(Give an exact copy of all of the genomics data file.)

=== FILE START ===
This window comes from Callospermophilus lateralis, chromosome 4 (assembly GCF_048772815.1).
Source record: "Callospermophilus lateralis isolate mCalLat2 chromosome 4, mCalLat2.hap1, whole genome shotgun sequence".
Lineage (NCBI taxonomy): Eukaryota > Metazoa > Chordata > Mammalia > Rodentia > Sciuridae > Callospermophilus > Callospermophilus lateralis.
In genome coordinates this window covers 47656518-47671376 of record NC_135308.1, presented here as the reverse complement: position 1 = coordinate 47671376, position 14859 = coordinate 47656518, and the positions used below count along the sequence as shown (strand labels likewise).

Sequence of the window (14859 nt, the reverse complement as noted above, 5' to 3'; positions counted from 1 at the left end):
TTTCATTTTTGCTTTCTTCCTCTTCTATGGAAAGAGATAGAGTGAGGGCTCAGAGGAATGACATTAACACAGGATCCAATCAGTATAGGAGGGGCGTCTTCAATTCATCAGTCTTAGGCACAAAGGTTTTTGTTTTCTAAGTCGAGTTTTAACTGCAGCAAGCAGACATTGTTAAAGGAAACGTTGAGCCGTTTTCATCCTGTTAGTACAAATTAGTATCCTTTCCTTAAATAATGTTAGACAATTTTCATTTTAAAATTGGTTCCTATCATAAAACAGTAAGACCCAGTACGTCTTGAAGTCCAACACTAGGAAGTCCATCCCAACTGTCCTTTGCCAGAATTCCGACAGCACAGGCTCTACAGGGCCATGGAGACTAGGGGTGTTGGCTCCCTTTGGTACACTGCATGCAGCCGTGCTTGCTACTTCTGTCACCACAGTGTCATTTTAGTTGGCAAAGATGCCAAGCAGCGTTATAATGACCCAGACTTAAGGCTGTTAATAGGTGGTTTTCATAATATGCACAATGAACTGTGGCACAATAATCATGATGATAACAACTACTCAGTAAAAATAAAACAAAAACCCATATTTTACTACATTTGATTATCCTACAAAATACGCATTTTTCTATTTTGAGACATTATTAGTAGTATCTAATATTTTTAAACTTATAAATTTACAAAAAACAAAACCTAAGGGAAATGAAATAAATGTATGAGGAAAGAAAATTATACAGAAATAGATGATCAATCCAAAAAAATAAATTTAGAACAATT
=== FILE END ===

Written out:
This window comes from Callospermophilus lateralis, chromosome 4 (assembly GCF_048772815.1).
Source record: "Callospermophilus lateralis isolate mCalLat2 chromosome 4, mCalLat2.hap1, whole genome shotgun sequence".
Lineage (NCBI taxonomy): Eukaryota > Metazoa > Chordata > Mammalia > Rodentia > Sciuridae > Callospermophilus > Callospermophilus lateralis.
In genome coordinates this window covers 47656518-47671376 of record NC_135308.1, presented here as the reverse complement: position 1 = coordinate 47671376, position 14859 = coordinate 47656518, and the positions used below count along the sequence as shown (strand labels likewise).

Sequence of the window (14859 nt, the reverse complement as noted above, 5' to 3'; positions counted from 1 at the left end):
TTTCATTTTTGCTTTCTTCCTCTTCTATGGAAAGAGATAGAGTGAGGGCTCAGAGGAATGACATTAACACAGGATCCAATCAGTATAGGAGGGGCGTCTTCAATTCATCAGTCTTAGGCACAAAGGTTTTTGTTTTCTAAGTCGAGTTTTAACTGCAGCAAGCAGACATTGTTAAAGGAAACGTTGAGCCGTTTTCATCCTGTTAGTACAAATTAGTATCCTTTCCTTAAATAATGTTAGACAATTTTCATTTTAAAATTGGTTCCTATCATAAAACAGTAAGACCCAGTACGTCTTGAAGTCCAACACTAGGAAGTCCATCCCAACTGTCCTTTGCCAGAATTCCGACAGCACAGGCTCTACAGGGCCATGGAGACTAGGGGTGTTGGCTCCCTTTGGTACACTGCATGCAGCCGTGCTTGCTACTTCTGTCACCACAGTGTCATTTTAGTTGGCAAAGATGCCAAGCAGCGTTATAATGACCCAGACTTAAGGCTGTTAATAGGTGGTTTTCATAATATGCACAATGAACTGTGGCACAATAATCATGATGATAACAACTACTCAGTAAAAATAAAACAAAAACCCATATTTTACTACATTTGATTATCCTACAAAATACGCATTTTTCTATTTTGAGACATTATTAGTAGTATCTAATATTTTTAAACTTATAAATTTACAAAAAACAAAACCTAAGGGAAATGAAATAAATGTATGAGGAAAGAAAATTATACAGAAATAGATGATCAATCCAAAAAAATAAATTTAGAACAATT